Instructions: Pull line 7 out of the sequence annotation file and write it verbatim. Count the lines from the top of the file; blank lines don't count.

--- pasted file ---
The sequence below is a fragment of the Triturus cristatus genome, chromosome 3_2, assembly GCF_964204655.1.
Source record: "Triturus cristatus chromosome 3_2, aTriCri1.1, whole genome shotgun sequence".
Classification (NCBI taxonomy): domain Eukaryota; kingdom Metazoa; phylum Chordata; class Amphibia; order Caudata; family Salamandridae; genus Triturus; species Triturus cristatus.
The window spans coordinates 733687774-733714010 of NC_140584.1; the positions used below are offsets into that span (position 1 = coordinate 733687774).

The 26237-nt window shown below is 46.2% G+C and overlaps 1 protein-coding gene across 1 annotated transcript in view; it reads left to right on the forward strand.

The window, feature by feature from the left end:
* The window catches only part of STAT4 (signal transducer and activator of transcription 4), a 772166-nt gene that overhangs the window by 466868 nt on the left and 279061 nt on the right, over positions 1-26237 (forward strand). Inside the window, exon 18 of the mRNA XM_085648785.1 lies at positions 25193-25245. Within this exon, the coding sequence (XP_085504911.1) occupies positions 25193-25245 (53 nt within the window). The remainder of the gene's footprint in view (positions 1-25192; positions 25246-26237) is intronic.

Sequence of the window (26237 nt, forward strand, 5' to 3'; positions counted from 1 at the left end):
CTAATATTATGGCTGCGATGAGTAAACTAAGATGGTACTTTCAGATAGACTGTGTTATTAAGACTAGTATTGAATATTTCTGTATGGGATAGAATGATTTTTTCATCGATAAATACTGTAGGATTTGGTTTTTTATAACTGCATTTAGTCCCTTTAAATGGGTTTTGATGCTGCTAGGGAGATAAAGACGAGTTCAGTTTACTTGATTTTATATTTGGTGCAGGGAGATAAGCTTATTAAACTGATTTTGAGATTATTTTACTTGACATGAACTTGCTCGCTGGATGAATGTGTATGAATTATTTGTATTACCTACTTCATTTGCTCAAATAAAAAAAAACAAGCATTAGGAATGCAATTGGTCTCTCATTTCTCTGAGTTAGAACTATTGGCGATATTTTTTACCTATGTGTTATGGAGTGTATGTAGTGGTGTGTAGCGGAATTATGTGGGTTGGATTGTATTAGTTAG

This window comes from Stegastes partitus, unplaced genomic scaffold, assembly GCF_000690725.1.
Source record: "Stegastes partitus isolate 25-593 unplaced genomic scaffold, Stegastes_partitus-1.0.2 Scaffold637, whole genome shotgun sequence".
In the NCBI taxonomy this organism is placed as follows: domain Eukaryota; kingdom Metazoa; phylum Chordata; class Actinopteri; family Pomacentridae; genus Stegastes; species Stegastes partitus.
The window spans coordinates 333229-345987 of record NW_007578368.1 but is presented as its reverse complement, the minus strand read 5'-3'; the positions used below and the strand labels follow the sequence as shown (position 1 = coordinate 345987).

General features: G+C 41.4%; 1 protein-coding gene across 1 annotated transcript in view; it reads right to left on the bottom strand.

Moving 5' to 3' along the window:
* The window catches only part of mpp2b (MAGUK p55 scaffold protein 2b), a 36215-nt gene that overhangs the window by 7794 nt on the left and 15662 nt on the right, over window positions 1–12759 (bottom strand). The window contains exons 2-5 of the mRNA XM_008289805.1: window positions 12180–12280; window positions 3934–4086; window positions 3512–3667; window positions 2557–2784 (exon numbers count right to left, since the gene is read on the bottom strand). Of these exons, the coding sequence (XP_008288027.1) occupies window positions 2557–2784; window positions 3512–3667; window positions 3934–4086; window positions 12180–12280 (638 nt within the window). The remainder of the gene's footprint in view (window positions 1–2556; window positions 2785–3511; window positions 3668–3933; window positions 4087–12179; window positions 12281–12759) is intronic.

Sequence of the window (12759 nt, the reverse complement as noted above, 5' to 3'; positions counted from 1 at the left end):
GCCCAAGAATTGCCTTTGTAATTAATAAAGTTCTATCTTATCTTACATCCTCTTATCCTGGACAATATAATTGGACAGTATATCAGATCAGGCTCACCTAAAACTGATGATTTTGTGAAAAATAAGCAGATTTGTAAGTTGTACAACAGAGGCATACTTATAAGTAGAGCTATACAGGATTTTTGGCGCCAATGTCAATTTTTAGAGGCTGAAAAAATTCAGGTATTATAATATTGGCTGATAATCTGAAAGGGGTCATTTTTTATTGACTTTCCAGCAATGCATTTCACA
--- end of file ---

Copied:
* The window catches only part of STAT4 (signal transducer and activator of transcription 4), a 772166-nt gene that overhangs the window by 466868 nt on the left and 279061 nt on the right, over positions 1-26237 (forward strand). Inside the window, exon 18 of the mRNA XM_085648785.1 lies at positions 25193-25245. Within this exon, the coding sequence (XP_085504911.1) occupies positions 25193-25245 (53 nt within the window). The remainder of the gene's footprint in view (positions 1-25192; positions 25246-26237) is intronic.